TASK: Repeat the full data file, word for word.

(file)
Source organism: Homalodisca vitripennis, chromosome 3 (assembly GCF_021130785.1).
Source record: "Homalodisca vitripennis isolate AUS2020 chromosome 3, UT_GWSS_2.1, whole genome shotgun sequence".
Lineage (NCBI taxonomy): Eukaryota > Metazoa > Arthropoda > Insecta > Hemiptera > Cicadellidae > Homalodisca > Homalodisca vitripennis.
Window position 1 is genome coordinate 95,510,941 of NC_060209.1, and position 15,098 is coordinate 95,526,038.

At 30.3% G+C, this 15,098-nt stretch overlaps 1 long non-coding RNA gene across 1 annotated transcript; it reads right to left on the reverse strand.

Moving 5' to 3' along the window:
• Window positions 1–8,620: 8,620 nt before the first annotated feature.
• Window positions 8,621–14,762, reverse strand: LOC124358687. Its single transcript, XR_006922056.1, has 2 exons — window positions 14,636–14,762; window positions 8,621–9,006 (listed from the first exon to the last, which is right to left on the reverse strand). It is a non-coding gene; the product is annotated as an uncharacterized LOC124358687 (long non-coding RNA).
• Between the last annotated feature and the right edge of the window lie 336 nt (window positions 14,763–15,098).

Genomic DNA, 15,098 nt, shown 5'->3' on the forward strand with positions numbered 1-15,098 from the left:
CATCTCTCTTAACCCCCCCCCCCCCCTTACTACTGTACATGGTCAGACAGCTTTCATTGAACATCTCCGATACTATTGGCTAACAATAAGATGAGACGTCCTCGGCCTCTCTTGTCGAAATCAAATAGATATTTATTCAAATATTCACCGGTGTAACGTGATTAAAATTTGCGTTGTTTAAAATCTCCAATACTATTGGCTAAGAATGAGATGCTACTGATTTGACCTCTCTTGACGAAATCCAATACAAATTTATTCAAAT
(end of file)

Source organism: Homalodisca vitripennis, chromosome 3 (assembly GCF_021130785.1).
Source record: "Homalodisca vitripennis isolate AUS2020 chromosome 3, UT_GWSS_2.1, whole genome shotgun sequence".
Lineage (NCBI taxonomy): Eukaryota > Metazoa > Arthropoda > Insecta > Hemiptera > Cicadellidae > Homalodisca > Homalodisca vitripennis.
Window position 1 is genome coordinate 95,510,941 of NC_060209.1, and position 15,098 is coordinate 95,526,038.

At 30.3% G+C, this 15,098-nt stretch overlaps 1 long non-coding RNA gene across 1 annotated transcript; it reads right to left on the reverse strand.

Moving 5' to 3' along the window:
• Window positions 1–8,620: 8,620 nt before the first annotated feature.
• Window positions 8,621–14,762, reverse strand: LOC124358687. Its single transcript, XR_006922056.1, has 2 exons — window positions 14,636–14,762; window positions 8,621–9,006 (listed from the first exon to the last, which is right to left on the reverse strand). It is a non-coding gene; the product is annotated as an uncharacterized LOC124358687 (long non-coding RNA).
• Between the last annotated feature and the right edge of the window lie 336 nt (window positions 14,763–15,098).

Genomic DNA, 15,098 nt, shown 5'->3' on the forward strand with positions numbered 1-15,098 from the left:
CATCTCTCTTAACCCCCCCCCCCCCCTTACTACTGTACATGGTCAGACAGCTTTCATTGAACATCTCCGATACTATTGGCTAACAATAAGATGAGACGTCCTCGGCCTCTCTTGTCGAAATCAAATAGATATTTATTCAAATATTCACCGGTGTAACGTGATTAAAATTTGCGTTGTTTAAAATCTCCAATACTATTGGCTAAGAATGAGATGCTACTGATTTGACCTCTCTTGACGAAATCCAATACAAATTTATTCAAAT